Saturday, July 03, 2004

The More Things Change... 

... the more they stay the same.

The D-Backs stepped onto BOB's field last with a new manager, 1st base
coach, 3rd base coach, bench coach, bullpen coach, and pitching coach. Rick
Schu, the hitting coach, must've felt like a Survivor winner as he was the
only coach to retain his old job (though 3 of the new coaches were promoted
from other positions in the D-Back coaching staff).

Still, after the 6-5 loss to the Twins last night, fans could've been
wondering, "What about the fielding coach?" Danny Bautista, it should be
said, has been hitting lights out the past week or so, so we should keep it
in perspective, but he lost the game for us, misplaying a ball in the top of
the 9th to let the Twins take the lead and striking out on a called 3rd
strike in the bottom of the 9th with Finley on 1st to end the game. (Darn
it, somebody told him the scouts were there for Finley!)

Alex Cintron returned to the starting lineup and had no errors while going
2-4. We Andy Green fans will have to wait for his start. Robbie Alomar,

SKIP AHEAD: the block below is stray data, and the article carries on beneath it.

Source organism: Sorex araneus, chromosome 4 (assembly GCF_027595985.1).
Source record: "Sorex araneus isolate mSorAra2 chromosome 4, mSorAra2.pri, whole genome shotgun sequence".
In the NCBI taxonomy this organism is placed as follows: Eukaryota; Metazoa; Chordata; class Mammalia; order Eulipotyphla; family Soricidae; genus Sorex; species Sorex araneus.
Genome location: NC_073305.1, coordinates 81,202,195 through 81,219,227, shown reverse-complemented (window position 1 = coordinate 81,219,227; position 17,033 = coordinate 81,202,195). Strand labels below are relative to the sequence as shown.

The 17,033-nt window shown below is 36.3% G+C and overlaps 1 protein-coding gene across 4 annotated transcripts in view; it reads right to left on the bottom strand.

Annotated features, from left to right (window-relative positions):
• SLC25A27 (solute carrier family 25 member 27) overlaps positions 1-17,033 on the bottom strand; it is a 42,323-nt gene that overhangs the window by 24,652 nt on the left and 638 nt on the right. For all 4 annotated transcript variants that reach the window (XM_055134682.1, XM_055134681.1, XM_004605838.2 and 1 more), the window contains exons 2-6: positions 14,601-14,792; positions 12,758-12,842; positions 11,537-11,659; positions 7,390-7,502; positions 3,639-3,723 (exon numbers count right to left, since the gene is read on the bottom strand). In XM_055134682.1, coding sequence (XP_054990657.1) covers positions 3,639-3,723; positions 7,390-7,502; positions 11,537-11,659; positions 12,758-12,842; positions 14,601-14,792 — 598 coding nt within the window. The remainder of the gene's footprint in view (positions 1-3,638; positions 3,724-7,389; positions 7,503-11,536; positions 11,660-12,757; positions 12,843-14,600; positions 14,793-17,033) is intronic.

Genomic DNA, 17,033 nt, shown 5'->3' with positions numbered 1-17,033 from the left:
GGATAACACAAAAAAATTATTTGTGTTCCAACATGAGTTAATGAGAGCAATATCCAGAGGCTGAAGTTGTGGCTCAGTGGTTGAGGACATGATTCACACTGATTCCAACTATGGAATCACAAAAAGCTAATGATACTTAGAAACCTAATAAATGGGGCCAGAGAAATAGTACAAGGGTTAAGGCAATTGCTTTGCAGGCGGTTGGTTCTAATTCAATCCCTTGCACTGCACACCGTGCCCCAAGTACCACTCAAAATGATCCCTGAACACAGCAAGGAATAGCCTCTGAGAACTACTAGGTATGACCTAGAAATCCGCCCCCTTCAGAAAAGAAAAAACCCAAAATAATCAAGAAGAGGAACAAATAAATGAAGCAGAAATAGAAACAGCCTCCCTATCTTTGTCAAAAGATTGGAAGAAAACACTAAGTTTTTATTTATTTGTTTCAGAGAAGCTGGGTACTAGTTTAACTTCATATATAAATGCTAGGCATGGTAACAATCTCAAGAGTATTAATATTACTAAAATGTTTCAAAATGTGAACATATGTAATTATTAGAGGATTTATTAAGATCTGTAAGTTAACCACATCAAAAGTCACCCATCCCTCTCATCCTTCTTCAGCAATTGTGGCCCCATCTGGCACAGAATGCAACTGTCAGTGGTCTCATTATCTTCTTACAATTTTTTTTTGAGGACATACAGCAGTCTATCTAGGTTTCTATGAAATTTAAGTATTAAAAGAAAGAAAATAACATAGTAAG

however, had an error while going 1-5, so we can now feel secure once more
in calling for Hairston to start again.

Sparks, after starting to make us believe he might be a decent 5th starter
in the rotation, pitched poorly, going only 4 innings and giving up 5 runs
(3 earned). At least Greg Aquino and Stephen Randolph pitched well,
Randolph giving up just one walk. (Unforuntately for him and us, that
baserunner eventually scored.)

More on the managerial change later...

Friday, July 02, 2004

The Vultures Have Landed... 

Bob Brenly has been fired as D-Backs manager. Chuck Kniffin was fired, too;
Robin Yount -- considered by talking heads and bloggers as a decent
replacement candidate -- left out of loyalty to Brenly. Third-base coach Al
Pedrique takes over as interim manager.

I realize I'm late reporting the news, and I'll have some more thoughts on
this tomorrow, but here's my brief view of the matter at hand: